Content Warning: Discussions of sexual violence and abuse
This Sexual Abuse and Sexual Violence Awareness Week, Disabled Survivors Unite is sharing messages on our blog written by survivors for survivors.
We recognise the importance of people speaking out about sexual violence, and we stand with all those who have told their stories, but we also know the current media coverage is overwhelming for many survivors. Due to how difficult these past few months have been especially, we decided to ask survivors to write messages of support and advice for other survivors who are struggling.
Today we’re sharing messages from Jodie and Fiona.
I didn’t really start processing what had happened to me until almost a year later, during a high-profile rape scandal at my university, and for ages I worried that I’d just “jumped on the bandwagon” or misremembered events to fit what I was reading in the news.
It turns out that those late realisations are actually a pretty common response, partly because of how the brain processes trauma and partly because sexual abuse and harassment are so normalised that survivors often assume they’re the problem.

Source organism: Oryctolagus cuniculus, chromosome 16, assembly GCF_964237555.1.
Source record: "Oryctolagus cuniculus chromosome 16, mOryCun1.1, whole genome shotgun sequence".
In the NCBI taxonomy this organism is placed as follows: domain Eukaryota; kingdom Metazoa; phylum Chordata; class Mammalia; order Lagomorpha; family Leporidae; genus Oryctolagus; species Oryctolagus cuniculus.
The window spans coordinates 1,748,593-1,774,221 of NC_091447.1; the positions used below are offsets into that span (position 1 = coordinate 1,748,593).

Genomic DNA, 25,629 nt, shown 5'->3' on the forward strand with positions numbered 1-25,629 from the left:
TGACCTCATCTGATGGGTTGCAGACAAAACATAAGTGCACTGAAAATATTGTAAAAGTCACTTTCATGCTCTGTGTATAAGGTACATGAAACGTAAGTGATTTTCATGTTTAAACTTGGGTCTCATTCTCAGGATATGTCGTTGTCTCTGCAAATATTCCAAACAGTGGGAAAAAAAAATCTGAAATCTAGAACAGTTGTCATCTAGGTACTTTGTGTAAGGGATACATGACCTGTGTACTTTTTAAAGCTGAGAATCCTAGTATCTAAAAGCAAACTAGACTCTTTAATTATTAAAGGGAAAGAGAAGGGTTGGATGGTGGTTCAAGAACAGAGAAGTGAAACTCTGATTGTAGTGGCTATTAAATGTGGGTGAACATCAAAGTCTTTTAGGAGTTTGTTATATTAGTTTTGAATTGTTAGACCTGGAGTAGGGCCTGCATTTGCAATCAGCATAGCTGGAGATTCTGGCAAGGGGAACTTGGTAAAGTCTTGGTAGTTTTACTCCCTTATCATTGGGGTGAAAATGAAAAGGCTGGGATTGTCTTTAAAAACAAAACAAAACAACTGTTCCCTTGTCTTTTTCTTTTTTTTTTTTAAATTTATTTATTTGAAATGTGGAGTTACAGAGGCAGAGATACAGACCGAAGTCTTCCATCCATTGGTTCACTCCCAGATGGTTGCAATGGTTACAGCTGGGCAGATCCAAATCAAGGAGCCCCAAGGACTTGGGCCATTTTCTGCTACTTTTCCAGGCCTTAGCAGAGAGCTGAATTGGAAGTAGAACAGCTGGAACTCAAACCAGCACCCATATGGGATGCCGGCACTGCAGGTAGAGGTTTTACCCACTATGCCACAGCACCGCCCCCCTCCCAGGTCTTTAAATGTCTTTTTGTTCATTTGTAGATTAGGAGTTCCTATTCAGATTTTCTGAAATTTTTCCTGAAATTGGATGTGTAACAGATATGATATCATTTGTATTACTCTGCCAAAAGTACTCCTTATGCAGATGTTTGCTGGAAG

My thoughts are with all survivors struggling with recent news, but particularly with those realising for the first time that they’re a survivor too – your experiences are real, and I believe you.
Don’t be angry with yourself if you cannot leave the person who hurt you. It can take a long time to get to a position where you feel able to leave, whether it’s because you don’t feel safe leaving or because you are reliant on them. This becomes extra complicated when the person is your carer. You can do things at a pace which keeps you safe, and sometimes that means staying for a while.
I can’t recommend rape counselling highly enough. I had it in the year following the rape, and I also went back last year because I realised that there were elements of it which had only really bubbled to the surface recently, 17 years after the fact. There is no time limit on when you go – they will help you even if it was decades ago. Contact your local rape and abuse network, and ask them if they have an advocate who specialises in disability, or if they can find one.